Taking a grassroots approach to solving economic shortfalls during Covid-19’s lockdown in April, Midcoast’s community—and those who love Maine from afar—have come together to pledge financial support to the restaurants, nonprofit organizations, inns, small and businesses that keep the local economy’s gears humming.
An idea that came out of a conversation between software developer and cofounder of the Steel House in Rockland, Nathan Davis and his friend, Paul Coster, on how to buy credit from businesses to keep them afloat has turned into a momentum. Opportunity Knox, an online platform, took shape in the first week of April.
“We just wanted to put all of the businesses who are offering gift certificates and those that need donations all in one place,” said Davis. “People make a purchase by PayPal and it’s a ‘one-stop shopping’ option to support a number of businesses with one payment.”
At the time of this article, nearly 70 essential and nonessential businesses have signed up under the umbrella of Opportunity Knox, including 18 nonprofits and 12 restaurants. There is no cost involved in signing up. In nearly three weeks, the website has generated $5,750 in pre-paid gift certificates and donations via nearly 80 transactions.
The building and marketing of the website have been entirely on a volunteer basis.
How Opportunity Knox Works
Click purple Search Options Box
By Location, or Business, choose a business and read what they need the most help with.
Decide how much you want to pay in the box above. For example, say you want to spend $100. Use the sliders under each organization’s profile to reach $50.
Each contribution ends up being either a gift certificate you can redeem later or a donation; you will receive a receipt for each to verify your purchase.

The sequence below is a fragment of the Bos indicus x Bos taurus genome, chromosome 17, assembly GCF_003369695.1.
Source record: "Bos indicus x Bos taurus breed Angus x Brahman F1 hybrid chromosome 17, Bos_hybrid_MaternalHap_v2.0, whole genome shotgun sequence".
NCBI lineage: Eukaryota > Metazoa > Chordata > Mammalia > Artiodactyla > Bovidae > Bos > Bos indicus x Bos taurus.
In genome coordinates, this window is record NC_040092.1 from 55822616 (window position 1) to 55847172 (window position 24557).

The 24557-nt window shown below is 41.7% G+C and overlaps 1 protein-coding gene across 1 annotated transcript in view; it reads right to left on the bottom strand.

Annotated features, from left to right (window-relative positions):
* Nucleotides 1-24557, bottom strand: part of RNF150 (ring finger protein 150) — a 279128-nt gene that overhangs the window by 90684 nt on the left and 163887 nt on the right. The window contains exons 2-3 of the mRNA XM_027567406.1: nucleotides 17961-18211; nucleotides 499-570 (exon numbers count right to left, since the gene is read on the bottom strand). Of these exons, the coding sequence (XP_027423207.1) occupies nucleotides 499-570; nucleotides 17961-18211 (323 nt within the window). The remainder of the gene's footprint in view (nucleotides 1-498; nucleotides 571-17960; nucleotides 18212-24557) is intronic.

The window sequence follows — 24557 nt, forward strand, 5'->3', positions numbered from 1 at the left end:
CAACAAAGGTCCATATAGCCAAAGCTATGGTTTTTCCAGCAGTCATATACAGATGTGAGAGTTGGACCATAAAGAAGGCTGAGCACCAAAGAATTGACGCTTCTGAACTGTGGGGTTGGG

Vanessa Santarelli, owner of Your Maine Concierge, is handling the public outreach side of the website.
“We’re thrilled that the community has been incredibly supportive,” she said. “Certainly there’s tons of local and statewide support, but we also know from the numbers that visitors from away who love our restaurants, galleries, shops and nonprofits have also contributed to help to support the businesses they want to see open when they can come back.”
The website is encouraging organizations and businesses to self-add, along with a writeup, explaining what the business is going through and where it needs the most support.
“When you start to read what each business needs, it’s not just this generic description, it’s how they are handling the Covid-19 crisis from their perspective,” said Davis.
The community effort of Opportunity Knox has come at a time when many small businesses in Maine have felt hung out to dry. The initial federal $350 billion PayCheck Protection Program (PPP) was supposed to help small employers harmed by the Covid-19 crisis, but ran out of money in two weeks.
Maine has 142,000 small businesses. Of those, Portland Press Herald reported that nearly 17,000 Maine businesses were able to secure loans, but many more felt they were passed over in favor of larger corporations and chain restaurants who took advantage of the rules of the loan.
Even as the White House and Congress work to pass another bailout package, local businesses can’t afford to wait and hope for the best.
“We’ve gotten lots of positive feedback from the businesses who’ve signed up when they get the notice someone has bought a gift certificate or donated for future use,” said Santarelli. “Given the fact that the federal programs, while they were well-intended, were not necessarily having immediate benefits that are necessary to keep these businesses afloat. Local efforts like this are critical and we’re going to do everything we can to play a small but important role in supporting each other.”
Santarelli said that each business on the website specifies in its description whether the pledge is a donation or buys a gift certificate to the business’s goods or services.
“You can buy now, reap the benefits later,” she said. “You’ll get a receipt of your payment and the business owner will as well, so you both have an electronic copy of payment. The businesses will connect with the purchaser on further details. It’s understood by the businesses participating that once they’re open again those receipts will be able to redeemed.”
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Kay Stephens can be reached at firstname.lastname@example.org